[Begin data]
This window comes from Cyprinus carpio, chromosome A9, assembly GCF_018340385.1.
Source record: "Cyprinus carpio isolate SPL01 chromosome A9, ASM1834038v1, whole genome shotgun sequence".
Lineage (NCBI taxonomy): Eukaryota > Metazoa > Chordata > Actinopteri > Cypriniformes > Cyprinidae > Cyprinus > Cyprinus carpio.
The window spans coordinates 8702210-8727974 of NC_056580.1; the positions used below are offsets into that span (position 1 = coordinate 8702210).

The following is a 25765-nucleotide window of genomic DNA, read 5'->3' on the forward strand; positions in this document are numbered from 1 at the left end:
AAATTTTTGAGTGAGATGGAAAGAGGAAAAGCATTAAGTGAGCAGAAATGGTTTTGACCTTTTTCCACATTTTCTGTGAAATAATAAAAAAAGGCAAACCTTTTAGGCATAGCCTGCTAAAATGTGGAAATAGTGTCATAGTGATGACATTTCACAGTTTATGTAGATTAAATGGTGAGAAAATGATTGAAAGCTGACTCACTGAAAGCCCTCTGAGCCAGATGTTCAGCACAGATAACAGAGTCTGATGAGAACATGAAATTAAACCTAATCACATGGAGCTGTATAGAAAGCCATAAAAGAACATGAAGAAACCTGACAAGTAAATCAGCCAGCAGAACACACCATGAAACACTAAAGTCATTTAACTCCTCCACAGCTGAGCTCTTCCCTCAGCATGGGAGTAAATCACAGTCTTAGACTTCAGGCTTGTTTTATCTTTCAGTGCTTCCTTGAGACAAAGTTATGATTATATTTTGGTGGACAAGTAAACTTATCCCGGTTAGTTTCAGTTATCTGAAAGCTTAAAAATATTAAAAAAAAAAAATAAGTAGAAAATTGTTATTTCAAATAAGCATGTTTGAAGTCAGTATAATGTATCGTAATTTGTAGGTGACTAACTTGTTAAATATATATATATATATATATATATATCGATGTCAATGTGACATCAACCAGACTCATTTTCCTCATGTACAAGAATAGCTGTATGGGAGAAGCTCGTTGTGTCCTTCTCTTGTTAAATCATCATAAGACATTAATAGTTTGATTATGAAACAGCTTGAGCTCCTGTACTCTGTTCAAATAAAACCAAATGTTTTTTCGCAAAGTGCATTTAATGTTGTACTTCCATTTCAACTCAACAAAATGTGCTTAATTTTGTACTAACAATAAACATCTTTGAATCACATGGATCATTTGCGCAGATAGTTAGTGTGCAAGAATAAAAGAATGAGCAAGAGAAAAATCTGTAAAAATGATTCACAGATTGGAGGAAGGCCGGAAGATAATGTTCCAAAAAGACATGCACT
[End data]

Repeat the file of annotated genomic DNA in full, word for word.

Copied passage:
This window comes from Cyprinus carpio, chromosome A9, assembly GCF_018340385.1.
Source record: "Cyprinus carpio isolate SPL01 chromosome A9, ASM1834038v1, whole genome shotgun sequence".
Lineage (NCBI taxonomy): Eukaryota > Metazoa > Chordata > Actinopteri > Cypriniformes > Cyprinidae > Cyprinus > Cyprinus carpio.
The window spans coordinates 8702210-8727974 of NC_056580.1; the positions used below are offsets into that span (position 1 = coordinate 8702210).

The following is a 25765-nucleotide window of genomic DNA, read 5'->3' on the forward strand; positions in this document are numbered from 1 at the left end:
AAATTTTTGAGTGAGATGGAAAGAGGAAAAGCATTAAGTGAGCAGAAATGGTTTTGACCTTTTTCCACATTTTCTGTGAAATAATAAAAAAAGGCAAACCTTTTAGGCATAGCCTGCTAAAATGTGGAAATAGTGTCATAGTGATGACATTTCACAGTTTATGTAGATTAAATGGTGAGAAAATGATTGAAAGCTGACTCACTGAAAGCCCTCTGAGCCAGATGTTCAGCACAGATAACAGAGTCTGATGAGAACATGAAATTAAACCTAATCACATGGAGCTGTATAGAAAGCCATAAAAGAACATGAAGAAACCTGACAAGTAAATCAGCCAGCAGAACACACCATGAAACACTAAAGTCATTTAACTCCTCCACAGCTGAGCTCTTCCCTCAGCATGGGAGTAAATCACAGTCTTAGACTTCAGGCTTGTTTTATCTTTCAGTGCTTCCTTGAGACAAAGTTATGATTATATTTTGGTGGACAAGTAAACTTATCCCGGTTAGTTTCAGTTATCTGAAAGCTTAAAAATATTAAAAAAAAAAAATAAGTAGAAAATTGTTATTTCAAATAAGCATGTTTGAAGTCAGTATAATGTATCGTAATTTGTAGGTGACTAACTTGTTAAATATATATATATATATATATATATATCGATGTCAATGTGACATCAACCAGACTCATTTTCCTCATGTACAAGAATAGCTGTATGGGAGAAGCTCGTTGTGTCCTTCTCTTGTTAAATCATCATAAGACATTAATAGTTTGATTATGAAACAGCTTGAGCTCCTGTACTCTGTTCAAATAAAACCAAATGTTTTTTCGCAAAGTGCATTTAATGTTGTACTTCCATTTCAACTCAACAAAATGTGCTTAATTTTGTACTAACAATAAACATCTTTGAATCACATGGATCATTTGCGCAGATAGTTAGTGTGCAAGAATAAAAGAATGAGCAAGAGAAAAATCTGTAAAAATGATTCACAGATTGGAGGAAGGCCGGAAGATAATGTTCCAAAAAGACATGCACT